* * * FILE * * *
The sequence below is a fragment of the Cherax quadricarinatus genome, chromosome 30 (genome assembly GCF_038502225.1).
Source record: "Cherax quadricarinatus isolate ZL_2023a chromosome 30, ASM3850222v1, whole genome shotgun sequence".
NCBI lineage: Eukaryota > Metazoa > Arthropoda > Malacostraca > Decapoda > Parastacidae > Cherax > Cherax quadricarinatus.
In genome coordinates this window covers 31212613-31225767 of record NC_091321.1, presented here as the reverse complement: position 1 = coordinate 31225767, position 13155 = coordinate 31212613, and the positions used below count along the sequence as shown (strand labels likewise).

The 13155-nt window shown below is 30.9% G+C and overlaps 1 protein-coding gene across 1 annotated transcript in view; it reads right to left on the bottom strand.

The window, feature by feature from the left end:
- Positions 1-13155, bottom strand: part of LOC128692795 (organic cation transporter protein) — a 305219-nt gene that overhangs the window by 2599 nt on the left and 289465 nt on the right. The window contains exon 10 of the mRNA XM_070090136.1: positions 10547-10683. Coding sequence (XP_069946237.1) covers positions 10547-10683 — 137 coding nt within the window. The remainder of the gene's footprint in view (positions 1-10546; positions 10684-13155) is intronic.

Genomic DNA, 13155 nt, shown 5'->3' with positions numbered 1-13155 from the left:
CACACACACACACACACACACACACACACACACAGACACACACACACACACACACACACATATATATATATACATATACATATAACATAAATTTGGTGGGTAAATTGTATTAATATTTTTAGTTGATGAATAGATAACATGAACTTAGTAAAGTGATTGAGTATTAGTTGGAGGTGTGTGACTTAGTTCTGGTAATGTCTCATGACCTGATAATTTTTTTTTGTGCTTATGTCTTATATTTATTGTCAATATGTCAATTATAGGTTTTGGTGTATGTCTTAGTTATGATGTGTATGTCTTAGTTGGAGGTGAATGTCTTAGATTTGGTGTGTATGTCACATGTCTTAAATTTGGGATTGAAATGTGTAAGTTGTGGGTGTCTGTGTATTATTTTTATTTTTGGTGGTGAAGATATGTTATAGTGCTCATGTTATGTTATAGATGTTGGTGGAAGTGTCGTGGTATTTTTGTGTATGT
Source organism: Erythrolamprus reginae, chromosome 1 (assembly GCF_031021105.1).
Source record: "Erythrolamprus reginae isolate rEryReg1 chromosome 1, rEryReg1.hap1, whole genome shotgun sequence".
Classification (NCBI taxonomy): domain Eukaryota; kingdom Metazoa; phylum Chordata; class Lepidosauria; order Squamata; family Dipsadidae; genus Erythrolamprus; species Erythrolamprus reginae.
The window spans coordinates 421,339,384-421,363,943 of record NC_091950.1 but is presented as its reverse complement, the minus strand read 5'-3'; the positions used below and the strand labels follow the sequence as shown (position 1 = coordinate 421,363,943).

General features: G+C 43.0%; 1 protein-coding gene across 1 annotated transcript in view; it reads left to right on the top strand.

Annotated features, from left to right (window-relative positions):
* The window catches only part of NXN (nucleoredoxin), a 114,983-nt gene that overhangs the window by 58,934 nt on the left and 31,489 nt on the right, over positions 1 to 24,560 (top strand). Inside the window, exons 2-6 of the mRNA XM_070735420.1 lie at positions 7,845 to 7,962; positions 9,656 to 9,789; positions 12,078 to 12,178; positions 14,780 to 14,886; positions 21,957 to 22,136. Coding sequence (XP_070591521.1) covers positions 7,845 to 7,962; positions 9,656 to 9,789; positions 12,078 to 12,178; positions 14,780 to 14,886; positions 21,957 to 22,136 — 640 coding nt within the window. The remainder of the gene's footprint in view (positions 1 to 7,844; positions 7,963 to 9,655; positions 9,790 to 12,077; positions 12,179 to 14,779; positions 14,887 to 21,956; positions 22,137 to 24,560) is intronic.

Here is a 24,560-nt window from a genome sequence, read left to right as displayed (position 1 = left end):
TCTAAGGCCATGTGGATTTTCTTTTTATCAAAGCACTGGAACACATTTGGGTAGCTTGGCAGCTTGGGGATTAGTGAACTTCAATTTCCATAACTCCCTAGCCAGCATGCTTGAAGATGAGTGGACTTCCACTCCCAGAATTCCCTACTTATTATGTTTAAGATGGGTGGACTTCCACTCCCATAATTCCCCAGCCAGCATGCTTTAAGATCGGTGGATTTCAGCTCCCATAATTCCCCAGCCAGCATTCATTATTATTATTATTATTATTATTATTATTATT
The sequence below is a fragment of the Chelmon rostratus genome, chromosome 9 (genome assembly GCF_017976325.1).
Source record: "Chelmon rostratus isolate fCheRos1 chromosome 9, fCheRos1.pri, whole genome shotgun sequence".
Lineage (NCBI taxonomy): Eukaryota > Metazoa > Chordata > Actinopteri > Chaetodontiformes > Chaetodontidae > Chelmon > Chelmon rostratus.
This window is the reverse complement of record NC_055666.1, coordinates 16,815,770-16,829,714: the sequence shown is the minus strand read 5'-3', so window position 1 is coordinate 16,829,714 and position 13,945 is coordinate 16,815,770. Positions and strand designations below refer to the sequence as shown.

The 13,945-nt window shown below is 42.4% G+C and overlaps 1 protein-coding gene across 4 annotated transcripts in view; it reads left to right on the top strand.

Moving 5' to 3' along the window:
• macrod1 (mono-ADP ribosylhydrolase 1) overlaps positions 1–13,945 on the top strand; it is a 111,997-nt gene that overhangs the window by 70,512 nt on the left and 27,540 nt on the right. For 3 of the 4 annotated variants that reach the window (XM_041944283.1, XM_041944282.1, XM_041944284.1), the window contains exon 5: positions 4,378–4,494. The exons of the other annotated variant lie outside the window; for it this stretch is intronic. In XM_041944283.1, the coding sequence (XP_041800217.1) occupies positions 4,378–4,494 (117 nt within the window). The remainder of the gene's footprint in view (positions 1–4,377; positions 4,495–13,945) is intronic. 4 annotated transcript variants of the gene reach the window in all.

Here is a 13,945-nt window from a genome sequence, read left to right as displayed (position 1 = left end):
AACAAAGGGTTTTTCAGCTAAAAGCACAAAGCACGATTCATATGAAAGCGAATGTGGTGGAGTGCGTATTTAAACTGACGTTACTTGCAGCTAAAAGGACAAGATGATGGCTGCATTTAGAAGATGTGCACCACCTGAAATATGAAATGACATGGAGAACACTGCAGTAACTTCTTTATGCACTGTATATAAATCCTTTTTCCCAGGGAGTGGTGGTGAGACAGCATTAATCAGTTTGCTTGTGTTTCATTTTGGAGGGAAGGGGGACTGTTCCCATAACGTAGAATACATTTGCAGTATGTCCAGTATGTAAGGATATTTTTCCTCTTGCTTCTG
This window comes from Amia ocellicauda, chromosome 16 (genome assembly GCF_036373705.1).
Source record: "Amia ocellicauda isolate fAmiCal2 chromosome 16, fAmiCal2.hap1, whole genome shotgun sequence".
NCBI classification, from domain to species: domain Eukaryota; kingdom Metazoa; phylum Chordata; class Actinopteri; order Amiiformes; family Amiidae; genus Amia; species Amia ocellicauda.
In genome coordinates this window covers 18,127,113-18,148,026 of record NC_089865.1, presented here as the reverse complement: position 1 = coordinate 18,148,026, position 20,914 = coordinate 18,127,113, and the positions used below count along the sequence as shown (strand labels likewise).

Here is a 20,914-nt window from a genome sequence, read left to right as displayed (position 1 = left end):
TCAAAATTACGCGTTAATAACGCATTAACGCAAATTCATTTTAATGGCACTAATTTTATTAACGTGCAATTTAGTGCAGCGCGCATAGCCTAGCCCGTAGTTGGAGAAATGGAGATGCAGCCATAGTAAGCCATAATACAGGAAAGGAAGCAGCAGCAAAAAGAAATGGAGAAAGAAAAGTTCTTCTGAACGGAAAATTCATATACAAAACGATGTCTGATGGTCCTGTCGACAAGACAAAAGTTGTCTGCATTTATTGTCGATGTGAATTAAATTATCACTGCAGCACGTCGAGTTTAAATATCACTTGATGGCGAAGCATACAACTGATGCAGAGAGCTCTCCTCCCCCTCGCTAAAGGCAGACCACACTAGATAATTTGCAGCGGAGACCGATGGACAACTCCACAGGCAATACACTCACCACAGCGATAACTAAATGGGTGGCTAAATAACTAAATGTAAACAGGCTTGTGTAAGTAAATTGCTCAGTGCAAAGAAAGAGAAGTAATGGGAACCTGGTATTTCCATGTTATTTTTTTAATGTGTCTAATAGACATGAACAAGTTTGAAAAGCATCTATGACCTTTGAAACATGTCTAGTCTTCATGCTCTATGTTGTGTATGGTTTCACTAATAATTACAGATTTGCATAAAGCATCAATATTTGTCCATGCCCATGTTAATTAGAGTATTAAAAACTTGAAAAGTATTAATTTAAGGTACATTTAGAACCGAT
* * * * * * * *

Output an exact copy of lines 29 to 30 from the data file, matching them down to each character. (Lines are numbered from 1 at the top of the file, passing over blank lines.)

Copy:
Source record: "Amia ocellicauda isolate fAmiCal2 chromosome 16, fAmiCal2.hap1, whole genome shotgun sequence".
NCBI classification, from domain to species: domain Eukaryota; kingdom Metazoa; phylum Chordata; class Actinopteri; order Amiiformes; family Amiidae; genus Amia; species Amia ocellicauda.